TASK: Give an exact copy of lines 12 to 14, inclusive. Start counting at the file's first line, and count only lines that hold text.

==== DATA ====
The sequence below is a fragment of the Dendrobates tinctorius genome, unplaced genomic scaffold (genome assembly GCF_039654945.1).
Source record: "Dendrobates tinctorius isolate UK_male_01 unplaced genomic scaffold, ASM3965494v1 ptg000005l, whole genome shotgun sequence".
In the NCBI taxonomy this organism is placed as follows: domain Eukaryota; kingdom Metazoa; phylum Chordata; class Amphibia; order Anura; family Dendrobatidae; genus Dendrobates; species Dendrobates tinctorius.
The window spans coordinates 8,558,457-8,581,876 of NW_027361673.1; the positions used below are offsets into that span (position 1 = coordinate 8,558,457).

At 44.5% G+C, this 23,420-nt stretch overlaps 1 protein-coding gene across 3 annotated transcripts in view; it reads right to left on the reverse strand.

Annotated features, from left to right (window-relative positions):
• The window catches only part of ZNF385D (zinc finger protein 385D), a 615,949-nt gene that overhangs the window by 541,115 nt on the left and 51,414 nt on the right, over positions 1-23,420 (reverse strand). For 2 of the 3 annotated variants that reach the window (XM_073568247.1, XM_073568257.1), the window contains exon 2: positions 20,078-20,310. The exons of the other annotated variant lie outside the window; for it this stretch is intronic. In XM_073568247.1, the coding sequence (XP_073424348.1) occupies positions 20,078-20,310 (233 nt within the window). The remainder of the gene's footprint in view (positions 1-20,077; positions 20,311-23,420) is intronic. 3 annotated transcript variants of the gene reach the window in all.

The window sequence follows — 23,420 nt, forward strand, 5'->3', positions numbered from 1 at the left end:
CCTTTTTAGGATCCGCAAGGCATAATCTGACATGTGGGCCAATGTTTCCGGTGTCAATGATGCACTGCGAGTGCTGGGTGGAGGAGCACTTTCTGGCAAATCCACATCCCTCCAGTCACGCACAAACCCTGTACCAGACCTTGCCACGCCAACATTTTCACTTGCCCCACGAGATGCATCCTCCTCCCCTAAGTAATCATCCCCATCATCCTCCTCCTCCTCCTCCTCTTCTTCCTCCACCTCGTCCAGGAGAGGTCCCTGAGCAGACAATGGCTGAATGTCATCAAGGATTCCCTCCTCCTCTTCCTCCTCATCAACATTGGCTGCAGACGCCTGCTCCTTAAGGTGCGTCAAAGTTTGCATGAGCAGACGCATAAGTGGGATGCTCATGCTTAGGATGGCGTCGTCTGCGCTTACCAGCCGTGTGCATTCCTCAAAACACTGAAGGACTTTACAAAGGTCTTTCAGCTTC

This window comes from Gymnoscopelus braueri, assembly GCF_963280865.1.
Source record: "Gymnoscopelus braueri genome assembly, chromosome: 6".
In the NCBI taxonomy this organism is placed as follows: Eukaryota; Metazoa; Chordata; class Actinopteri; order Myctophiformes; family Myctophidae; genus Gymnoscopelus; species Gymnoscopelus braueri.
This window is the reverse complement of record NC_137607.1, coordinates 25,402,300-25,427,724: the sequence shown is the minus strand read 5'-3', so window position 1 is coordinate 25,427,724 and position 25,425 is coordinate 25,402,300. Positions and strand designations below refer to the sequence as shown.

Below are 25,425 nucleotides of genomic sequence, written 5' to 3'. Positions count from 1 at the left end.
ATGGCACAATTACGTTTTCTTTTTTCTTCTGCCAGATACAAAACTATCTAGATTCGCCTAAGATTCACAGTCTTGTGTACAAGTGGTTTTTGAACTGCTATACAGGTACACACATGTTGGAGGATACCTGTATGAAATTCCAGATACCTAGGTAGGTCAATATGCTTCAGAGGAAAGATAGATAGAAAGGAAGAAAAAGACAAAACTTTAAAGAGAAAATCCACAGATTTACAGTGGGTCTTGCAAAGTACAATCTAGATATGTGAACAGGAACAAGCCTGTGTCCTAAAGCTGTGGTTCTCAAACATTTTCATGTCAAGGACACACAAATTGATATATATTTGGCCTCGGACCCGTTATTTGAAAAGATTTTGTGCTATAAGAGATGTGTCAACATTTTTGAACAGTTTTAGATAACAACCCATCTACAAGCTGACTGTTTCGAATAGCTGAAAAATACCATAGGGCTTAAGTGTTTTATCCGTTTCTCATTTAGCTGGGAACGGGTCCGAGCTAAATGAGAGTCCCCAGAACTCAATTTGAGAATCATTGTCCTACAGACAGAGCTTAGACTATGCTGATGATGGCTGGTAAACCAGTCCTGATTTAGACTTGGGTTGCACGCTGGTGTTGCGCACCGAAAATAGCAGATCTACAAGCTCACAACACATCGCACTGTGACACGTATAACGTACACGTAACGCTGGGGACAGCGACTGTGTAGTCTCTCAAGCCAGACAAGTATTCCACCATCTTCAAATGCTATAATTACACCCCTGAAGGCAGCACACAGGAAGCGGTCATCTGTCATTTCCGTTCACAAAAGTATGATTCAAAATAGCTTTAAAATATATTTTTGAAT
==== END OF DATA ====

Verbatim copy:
In the NCBI taxonomy this organism is placed as follows: Eukaryota; Metazoa; Chordata; class Actinopteri; order Myctophiformes; family Myctophidae; genus Gymnoscopelus; species Gymnoscopelus braueri.
This window is the reverse complement of record NC_137607.1, coordinates 25,402,300-25,427,724: the sequence shown is the minus strand read 5'-3', so window position 1 is coordinate 25,427,724 and position 25,425 is coordinate 25,402,300. Positions and strand designations below refer to the sequence as shown.

Below are 25,425 nucleotides of genomic sequence, written 5' to 3'. Positions count from 1 at the left end.